Once you have down the basics to drawing the whole figure (click here for article), you may begin exploring a figure in motion. Of course I always highly recommend stopping at your local library and investigating books on figure drawing as well as human anatomy. As with everything else there are several techniques and methods, I am sharing the methods I like.
Rule #1: Draw! Draw! Draw some more! Always have a sketchbook with you. When you go out, try to capture the whole scene or person as quickly as you can. It may be constantly changing, this is a perfect opportunity to draw one after another or even layer on top of one…just have fun and experiment with it and KEEP DRAWING!
Rule #2: Your eraser is for emergencies ONLY! This took some getting used to, but once I learned to avoid using my eraser as much as possible, surprising things began to happen! Just try it and remember to start out lightly.
Rule #3: Change your mind! You’re not drawing a person. Draw what you see, shapes, lines, and then tints and shades! A good way to get your mind where it needs to be is to draw something upside down. This makes the object more subjective, verses objective and you can focus on which way the line travels rather than what the object actually is.
As I said, there are several methods, but this is how I like to get started. As always, begin with a warm-up. Whether you have a model or not, begin by drawing quick sketches of a figure in simple or slow motion, i.e. walking or stooping. Start by drawing a quick line drawing that suggests the movement; it’s a sort of stick figure drawn just as quickly as possible. If you’ve been sketching a lot, you may have become aware of the very different ways of movements of individuals.
After you’ve captured the line drawing begin to put in your shapes, discussed in The basic figure. The difficulty here can be getting the right angle of the shapes, but with practice you’ll get it. Remember that you’re simply drawing lines and shapes, not a human figure. After that you may begin adding details, shading and focusing on characteristics of the individual.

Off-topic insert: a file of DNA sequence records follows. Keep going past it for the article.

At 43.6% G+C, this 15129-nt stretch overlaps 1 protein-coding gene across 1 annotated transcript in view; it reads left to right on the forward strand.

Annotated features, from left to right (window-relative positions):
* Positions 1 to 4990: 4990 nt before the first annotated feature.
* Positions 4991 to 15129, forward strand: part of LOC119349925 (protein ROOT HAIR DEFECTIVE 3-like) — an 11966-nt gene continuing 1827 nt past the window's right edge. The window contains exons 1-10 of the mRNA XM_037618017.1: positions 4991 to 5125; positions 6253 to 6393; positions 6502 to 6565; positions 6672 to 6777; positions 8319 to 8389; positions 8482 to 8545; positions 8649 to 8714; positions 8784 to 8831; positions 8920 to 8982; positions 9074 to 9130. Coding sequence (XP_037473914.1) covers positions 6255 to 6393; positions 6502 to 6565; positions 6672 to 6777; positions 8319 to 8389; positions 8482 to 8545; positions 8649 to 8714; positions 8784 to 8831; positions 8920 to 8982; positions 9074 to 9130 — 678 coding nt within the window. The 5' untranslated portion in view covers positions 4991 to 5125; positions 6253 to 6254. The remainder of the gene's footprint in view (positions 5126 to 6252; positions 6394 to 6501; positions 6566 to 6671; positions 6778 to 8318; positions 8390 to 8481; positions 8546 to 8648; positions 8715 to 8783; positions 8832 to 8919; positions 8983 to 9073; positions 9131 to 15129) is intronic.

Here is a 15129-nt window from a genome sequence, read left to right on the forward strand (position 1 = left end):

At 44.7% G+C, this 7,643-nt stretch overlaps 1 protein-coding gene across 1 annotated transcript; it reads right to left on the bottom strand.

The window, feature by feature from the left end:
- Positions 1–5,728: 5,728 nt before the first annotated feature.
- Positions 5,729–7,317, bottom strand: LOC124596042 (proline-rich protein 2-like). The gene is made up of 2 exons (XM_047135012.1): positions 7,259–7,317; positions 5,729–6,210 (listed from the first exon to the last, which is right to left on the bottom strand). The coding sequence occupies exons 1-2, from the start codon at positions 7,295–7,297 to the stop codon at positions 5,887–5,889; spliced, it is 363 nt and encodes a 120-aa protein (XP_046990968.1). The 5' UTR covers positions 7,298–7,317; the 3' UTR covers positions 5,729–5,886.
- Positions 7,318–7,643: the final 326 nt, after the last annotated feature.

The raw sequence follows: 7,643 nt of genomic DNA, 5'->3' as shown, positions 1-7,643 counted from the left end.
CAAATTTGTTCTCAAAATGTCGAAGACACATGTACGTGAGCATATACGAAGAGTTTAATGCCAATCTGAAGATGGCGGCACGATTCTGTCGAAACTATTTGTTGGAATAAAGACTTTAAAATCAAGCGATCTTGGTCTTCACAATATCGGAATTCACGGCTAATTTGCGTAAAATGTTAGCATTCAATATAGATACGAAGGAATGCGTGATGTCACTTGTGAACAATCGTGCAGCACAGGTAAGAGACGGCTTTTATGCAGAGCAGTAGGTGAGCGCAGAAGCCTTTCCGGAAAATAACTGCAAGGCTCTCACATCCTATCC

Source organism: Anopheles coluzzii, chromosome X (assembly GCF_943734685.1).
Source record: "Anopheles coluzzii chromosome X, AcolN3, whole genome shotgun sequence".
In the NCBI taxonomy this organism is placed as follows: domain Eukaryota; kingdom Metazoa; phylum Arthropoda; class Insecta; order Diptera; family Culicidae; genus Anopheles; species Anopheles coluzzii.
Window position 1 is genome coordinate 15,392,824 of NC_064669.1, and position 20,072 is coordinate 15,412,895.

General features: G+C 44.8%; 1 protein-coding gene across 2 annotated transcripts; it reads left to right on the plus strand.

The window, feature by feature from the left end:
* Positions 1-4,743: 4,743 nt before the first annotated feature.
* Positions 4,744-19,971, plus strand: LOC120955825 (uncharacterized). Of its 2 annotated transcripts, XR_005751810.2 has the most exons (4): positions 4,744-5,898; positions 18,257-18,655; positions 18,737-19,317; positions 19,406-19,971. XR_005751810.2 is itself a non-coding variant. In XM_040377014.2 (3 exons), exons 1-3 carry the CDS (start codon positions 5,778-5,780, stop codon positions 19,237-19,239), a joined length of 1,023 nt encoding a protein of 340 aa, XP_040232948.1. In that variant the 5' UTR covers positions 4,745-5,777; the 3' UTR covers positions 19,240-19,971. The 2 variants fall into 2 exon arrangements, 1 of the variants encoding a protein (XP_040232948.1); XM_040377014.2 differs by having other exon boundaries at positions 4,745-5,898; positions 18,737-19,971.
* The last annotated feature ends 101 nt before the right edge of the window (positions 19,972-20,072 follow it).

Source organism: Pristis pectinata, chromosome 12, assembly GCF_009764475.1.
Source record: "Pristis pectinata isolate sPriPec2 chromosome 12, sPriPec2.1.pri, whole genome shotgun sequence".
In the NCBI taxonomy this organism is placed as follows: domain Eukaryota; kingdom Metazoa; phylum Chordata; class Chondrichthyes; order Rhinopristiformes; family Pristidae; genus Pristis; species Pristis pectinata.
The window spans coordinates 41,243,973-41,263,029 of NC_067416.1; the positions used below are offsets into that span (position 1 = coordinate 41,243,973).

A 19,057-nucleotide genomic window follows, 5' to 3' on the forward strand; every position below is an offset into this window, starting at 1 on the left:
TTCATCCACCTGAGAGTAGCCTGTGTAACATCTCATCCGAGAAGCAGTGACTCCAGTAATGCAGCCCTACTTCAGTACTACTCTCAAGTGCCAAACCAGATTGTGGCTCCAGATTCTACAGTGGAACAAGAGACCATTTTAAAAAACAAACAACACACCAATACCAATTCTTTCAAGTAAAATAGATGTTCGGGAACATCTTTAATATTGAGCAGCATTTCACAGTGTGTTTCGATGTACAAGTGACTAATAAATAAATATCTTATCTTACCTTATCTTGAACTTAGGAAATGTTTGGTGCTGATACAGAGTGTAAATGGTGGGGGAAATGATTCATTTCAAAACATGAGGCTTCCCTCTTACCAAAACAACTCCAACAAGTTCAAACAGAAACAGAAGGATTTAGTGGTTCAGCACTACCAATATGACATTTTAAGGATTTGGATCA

Another thing that may help is to photograph a person in the motion. Take several in-sequence photos, but personally, I do not like drawing solely from the photos. These can be helpful to capture those difficult angles that you can no longer find because your figure has moved on. If you do have a model, after studying people in motion, you may be able to set up just the motion you want, frozen in time, by your model. However, these are tricky to set up more than once.
Lastly, some artists like to draw several figures to represent one figure in motions, or sort of echoing figures. Others just draw the still figure that suggests motion. If you do that, be sure to leave room for the motion! For example, if your figure is running forward, give him room to run by leaving plenty of space on your paper in front of him. If your figure is running forward but is stopped right at the edge of the space (no place to run) there is a sort of tension created by the seemingly sudden stopped space.
As always, have fun and happy drawing!
P.S. I have recently been invited to a group here in town that you may want to check out and it is called the Springfield Life Drawing Group. Contact them on Facebook.